Nestled between the two meters is a button to select an alternative pair of monitoring speakers, allowing both main and nearfield monitors to be controlled directly from the 8816. Curiously, below this button is a 3.5mm jack socket labelled 'iMon', which turns out to be a dedicated monitoring input for an iPod or similar. There is also a recessed trimmer here to adjust the gain of the talkback mic preamp.
There are two illuminated buttons and grey knobs below the left-hand meter. The first button switches the two-track return into the stereo mix buss, and the grey rotary control below sets the level (from off to +10dB). Since this signal can be routed separately to the headphone cue mix, one suggested use is as a dedicated reverb return when recording vocals. The second button activates an insert return path that can be mixed with the main stereo buss. This is quite separate from the main buss insert, point which functions in the traditional way. The Insert Mix path effectively runs in parallel with the main insert point, the return being mixed with the normal path at a level controlled by the Insert Mix Return control under the button (again, spanning a range from off to +10dB). This facility allows additional signals to be mixed into the final output, or for parallel compression to be set up, for example.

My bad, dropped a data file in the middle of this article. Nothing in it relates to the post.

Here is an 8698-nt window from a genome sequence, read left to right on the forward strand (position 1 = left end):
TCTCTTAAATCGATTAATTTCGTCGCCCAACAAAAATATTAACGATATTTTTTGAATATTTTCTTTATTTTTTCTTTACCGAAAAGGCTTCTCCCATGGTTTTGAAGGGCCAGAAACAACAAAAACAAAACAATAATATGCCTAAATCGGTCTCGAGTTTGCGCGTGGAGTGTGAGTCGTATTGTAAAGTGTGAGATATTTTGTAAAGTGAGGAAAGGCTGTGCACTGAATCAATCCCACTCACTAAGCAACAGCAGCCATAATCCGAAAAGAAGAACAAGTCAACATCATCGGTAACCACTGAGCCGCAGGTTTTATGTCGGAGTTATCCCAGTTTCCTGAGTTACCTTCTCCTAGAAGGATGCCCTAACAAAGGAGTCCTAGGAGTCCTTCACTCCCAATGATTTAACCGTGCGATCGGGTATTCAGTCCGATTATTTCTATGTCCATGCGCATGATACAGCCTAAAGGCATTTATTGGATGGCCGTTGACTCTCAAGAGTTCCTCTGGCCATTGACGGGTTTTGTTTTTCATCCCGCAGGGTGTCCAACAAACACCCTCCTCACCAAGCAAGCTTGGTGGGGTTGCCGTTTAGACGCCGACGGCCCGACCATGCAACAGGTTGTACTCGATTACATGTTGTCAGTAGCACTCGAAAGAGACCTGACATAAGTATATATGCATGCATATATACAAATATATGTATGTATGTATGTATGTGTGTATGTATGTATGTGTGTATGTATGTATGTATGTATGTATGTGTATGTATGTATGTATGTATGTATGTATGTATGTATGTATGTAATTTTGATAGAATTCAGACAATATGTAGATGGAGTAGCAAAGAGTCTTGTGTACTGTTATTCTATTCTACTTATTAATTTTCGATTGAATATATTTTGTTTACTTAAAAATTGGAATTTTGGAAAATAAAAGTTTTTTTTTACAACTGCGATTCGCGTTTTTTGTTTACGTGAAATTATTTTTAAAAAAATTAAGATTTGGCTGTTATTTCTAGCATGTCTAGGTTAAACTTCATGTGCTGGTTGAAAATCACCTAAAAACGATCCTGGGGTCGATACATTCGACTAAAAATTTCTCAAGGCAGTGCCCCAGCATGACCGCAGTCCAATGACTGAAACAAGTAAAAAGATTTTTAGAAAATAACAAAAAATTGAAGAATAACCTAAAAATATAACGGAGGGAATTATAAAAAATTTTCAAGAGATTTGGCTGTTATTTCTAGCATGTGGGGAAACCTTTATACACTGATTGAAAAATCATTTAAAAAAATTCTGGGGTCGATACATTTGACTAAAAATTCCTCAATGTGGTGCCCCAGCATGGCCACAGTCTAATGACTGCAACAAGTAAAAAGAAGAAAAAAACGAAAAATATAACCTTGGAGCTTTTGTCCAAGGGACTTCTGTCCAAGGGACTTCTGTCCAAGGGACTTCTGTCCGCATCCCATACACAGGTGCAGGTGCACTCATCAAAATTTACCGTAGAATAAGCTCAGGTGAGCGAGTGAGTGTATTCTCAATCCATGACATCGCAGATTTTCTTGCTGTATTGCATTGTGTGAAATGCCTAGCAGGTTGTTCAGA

There are two more illuminated buttons under the right-hand meter, the first of which switches in the normal mix buss insert return, and lights yellow to indicate the active insert. However, the insert return can also be operated in a second mode which incorporates sum and difference amplifiers before and after the insert point, changing the insert signal to the Middle and Sides format instead of conventional stereo. This alternative mode is achieved by pressing in the blue Mix level rotary control under the button, at which point the insert button lights red. The Mix level knob is effectively the main output fader, ranging from off to 0dB. If the optional fader pack is connected this control is bypassed completely and only the switch function still operates.
The next button is labelled '<W>' and switches a 'spatialiser' circuit into the signal path (post the mix level control). Once activated, the stereo width can be adjusted with the red knob under the button, and this facility allows the image width to be adjusted from mono through to normal stereo and then on to extra-wide stereo.
The last control knob on the panel is the monitoring level control, and this is accompanied by four LEDs immediately above. With no LEDs lit the monitoring signal is the main stereo output, but pressing the monitor level control cycles through the alternative monitoring sources, starting with the two-track return, then channels one and two (pre-fader), and then the iMon front-panel mini-jack input, before returning to the main stereo output. By pressing the stereo width knob, the stereo mix is combined with the selected monitor source, allowing the internal and an external sources to be auditioned simultaneously. This mode is indicated with a yellow LED labelled 'Sum'.